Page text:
Earth Sciences Seminar: Dr Linda Armbrecht
- Date: Fri, 23 Aug 2019, 4:00 pm - 5:00 pm
- Location: Mawson Lecture Theatre, Mawson Building
- Cost: FREE
- Contact: Dr Morgan Blades 8313 3174
- Email: firstname.lastname@example.org
Dr Linda Armbrecht
ARC Research Associate
Australian Centre for Ancient DNA
Linda received her BSc in ‘Biology of Organisms’ at the University of Osnabrück, Germany (2008), her MSc in ‘Marine Biology’ at the University of Bremen and the Alfred Wegener Institute Helmholtz Centre for Polar and Marine Research, Germany (2010), and her PhD in ‘Phytoplankton Biology/Biological Oceanography’ at Macquarie University (MQ), Sydney, Australia (2015). Her post-doctoral research focussed on Antarctic phytoplankton biology and micropalaeontology (MQ, 2015–2017) and marine diatom genomics (Institut de Biologie de l'Ecole Normale Supérieure IBENS, Paris, France, 2018). Linda is actively involved in the International Ocean Discovery Program (IODP) having been part of the recent IODP Exp. 382 - Iceberg Alley and Subantarctic Ice an Ocean dynamics (Mar – May, 2019), and as a member of the Australia-New Zealand IODP (ANZIC) Science Committee.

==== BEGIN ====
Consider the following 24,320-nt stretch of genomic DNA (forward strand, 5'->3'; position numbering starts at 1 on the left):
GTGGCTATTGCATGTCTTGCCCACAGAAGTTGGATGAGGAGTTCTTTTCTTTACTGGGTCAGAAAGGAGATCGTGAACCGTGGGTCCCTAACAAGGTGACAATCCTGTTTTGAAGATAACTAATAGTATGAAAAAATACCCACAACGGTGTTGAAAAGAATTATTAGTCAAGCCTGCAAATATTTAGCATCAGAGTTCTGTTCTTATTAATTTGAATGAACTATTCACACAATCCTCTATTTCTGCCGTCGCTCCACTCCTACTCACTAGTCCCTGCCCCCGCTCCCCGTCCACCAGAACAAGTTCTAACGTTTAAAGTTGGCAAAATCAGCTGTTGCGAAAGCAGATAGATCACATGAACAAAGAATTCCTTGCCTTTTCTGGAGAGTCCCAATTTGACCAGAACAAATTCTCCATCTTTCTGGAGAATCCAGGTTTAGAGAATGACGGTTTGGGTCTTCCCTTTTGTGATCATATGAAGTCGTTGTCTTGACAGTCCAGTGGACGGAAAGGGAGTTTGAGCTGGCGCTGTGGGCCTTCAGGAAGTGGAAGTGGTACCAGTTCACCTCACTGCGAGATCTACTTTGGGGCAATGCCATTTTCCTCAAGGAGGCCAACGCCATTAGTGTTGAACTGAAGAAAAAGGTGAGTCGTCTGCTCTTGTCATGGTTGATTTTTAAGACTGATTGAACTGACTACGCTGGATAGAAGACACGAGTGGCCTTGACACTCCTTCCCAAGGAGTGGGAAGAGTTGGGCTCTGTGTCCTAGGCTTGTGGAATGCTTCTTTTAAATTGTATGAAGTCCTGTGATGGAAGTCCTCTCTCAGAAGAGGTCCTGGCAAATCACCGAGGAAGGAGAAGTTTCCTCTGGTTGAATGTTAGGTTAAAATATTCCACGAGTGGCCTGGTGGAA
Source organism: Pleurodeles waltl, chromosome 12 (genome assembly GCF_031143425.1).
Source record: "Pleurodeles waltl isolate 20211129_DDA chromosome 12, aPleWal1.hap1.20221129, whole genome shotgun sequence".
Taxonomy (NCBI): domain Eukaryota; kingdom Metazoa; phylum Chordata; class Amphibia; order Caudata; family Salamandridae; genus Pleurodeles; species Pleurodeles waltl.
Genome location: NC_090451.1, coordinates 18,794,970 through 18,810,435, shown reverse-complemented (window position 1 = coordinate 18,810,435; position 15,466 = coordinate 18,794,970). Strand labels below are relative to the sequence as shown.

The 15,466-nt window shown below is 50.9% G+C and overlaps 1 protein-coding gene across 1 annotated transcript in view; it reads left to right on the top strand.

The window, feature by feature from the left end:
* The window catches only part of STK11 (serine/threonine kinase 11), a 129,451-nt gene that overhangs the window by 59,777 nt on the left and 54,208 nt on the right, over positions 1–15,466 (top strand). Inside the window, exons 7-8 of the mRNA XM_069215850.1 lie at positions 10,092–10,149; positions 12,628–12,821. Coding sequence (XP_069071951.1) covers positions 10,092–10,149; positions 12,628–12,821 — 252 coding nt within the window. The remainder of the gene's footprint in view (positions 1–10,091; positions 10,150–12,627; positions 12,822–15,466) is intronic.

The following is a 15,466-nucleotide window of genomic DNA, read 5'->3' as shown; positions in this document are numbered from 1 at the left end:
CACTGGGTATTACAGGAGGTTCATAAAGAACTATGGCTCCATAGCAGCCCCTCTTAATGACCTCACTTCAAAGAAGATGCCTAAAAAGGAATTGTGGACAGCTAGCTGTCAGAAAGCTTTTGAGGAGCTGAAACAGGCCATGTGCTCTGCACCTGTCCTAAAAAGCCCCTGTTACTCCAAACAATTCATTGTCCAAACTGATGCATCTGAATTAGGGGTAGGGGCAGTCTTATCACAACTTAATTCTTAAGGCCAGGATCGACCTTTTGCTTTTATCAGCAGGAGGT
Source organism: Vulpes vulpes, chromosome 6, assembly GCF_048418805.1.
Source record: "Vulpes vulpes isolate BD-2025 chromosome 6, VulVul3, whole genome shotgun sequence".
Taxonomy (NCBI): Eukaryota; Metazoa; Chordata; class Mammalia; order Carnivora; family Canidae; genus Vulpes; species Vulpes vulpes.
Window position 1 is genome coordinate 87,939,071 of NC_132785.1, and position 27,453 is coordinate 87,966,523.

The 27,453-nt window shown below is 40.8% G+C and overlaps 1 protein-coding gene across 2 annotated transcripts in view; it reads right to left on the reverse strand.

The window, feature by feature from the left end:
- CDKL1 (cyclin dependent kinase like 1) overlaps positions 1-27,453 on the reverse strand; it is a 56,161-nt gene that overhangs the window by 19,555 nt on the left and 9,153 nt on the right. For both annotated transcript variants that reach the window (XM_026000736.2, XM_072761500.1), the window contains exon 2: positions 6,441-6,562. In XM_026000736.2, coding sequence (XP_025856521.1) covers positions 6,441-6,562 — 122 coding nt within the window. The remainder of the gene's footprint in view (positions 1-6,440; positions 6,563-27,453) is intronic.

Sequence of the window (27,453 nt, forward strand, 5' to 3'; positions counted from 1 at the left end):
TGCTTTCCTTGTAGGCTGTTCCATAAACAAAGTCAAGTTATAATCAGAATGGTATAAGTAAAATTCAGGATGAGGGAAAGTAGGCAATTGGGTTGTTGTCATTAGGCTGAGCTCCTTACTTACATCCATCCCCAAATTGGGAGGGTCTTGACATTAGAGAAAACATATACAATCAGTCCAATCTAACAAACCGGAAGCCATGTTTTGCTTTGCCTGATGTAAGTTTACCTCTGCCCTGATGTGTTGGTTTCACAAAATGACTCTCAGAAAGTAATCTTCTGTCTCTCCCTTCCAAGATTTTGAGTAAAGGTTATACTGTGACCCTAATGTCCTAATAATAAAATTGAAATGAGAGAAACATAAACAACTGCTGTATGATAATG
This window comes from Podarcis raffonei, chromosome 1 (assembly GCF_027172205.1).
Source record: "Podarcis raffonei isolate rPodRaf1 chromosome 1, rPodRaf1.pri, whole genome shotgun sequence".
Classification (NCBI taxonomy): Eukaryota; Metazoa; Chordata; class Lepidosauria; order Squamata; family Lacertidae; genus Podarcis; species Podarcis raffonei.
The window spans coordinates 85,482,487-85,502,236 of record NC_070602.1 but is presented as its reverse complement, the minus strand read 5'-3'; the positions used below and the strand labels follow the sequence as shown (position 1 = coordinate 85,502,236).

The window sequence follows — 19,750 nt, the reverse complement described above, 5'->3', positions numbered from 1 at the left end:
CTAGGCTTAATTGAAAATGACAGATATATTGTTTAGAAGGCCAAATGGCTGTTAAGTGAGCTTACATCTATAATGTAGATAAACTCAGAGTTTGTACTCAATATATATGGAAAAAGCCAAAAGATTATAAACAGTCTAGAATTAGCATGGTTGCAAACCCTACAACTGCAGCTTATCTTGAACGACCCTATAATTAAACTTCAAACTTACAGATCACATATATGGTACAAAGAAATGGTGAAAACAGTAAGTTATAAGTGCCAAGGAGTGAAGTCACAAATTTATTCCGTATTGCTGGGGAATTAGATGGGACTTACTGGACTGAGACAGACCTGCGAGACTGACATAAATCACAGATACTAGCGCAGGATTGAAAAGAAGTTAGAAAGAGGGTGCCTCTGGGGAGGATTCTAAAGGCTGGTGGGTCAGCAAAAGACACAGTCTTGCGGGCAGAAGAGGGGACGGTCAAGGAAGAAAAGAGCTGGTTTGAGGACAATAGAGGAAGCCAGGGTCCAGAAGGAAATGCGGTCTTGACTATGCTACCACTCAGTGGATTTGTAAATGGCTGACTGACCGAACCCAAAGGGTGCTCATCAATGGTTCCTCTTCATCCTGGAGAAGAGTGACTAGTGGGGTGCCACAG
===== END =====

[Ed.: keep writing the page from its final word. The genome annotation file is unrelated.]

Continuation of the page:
Using ancient DNA from the seafloor to reconstruct past marine life
The study of ancient DNA (aDNA) from ocean sediments (sedaDNA) is a new tool to characterise past marine life, and has great potential for paleo-environment and -climate research. Recent improvements in ship-board sediment coring procedures have allowed far greater levels of contamination control and, along with refinements in sedaDNA sample processing, sequencing and bioinformatic techniques, now make the application of aDNA to marine sediments eminently realistic.
I will present an overview of the ship-work involved in sediment core recovery for sedaDNA research and outline best-practise sampling techniques. I will also outline an optimised approach for the extraction of eukaryotic aDNA from marine sediments, achieving a broad biodiversity signal while retaining the highly damaged small DNA fragments characteristic of marine sedaDNA. Preliminary results of a ~12,000-year-old sediment record from offshore Tasmania will be presented, demonstrating the breadth of eukaryote data generated from sedaDNA.
The use of metagenomics as well as RNA-based target-capture approaches to investigate past eukaryote communities will be discussed as a means to achieve a detailed view of marine community response to significant climate changes in Earth’s history.